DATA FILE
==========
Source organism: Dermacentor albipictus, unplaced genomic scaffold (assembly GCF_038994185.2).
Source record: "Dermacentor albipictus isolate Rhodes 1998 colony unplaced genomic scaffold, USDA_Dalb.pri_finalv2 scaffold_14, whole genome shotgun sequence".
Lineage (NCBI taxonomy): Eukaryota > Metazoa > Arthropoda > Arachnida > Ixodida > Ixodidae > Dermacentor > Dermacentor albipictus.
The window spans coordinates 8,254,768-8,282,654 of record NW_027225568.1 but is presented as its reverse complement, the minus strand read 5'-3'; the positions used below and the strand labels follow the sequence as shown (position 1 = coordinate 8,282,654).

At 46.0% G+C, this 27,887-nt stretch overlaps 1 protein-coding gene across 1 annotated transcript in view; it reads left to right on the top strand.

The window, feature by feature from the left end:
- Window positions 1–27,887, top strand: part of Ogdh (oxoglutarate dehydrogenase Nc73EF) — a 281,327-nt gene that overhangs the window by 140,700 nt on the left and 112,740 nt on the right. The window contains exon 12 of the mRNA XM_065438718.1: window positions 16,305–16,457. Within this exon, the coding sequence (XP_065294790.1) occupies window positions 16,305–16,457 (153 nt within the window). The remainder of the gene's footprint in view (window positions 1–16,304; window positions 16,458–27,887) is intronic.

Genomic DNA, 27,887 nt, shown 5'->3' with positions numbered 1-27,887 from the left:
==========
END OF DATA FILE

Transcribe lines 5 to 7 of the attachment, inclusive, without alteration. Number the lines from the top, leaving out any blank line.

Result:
At 46.0% G+C, this 27,887-nt stretch overlaps 1 protein-coding gene across 1 annotated transcript in view; it reads left to right on the top strand.

The window, feature by feature from the left end:
- Window positions 1–27,887, top strand: part of Ogdh (oxoglutarate dehydrogenase Nc73EF) — a 281,327-nt gene that overhangs the window by 140,700 nt on the left and 112,740 nt on the right. The window contains exon 12 of the mRNA XM_065438718.1: window positions 16,305–16,457. Within this exon, the coding sequence (XP_065294790.1) occupies window positions 16,305–16,457 (153 nt within the window). The remainder of the gene's footprint in view (window positions 1–16,304; window positions 16,458–27,887) is intronic.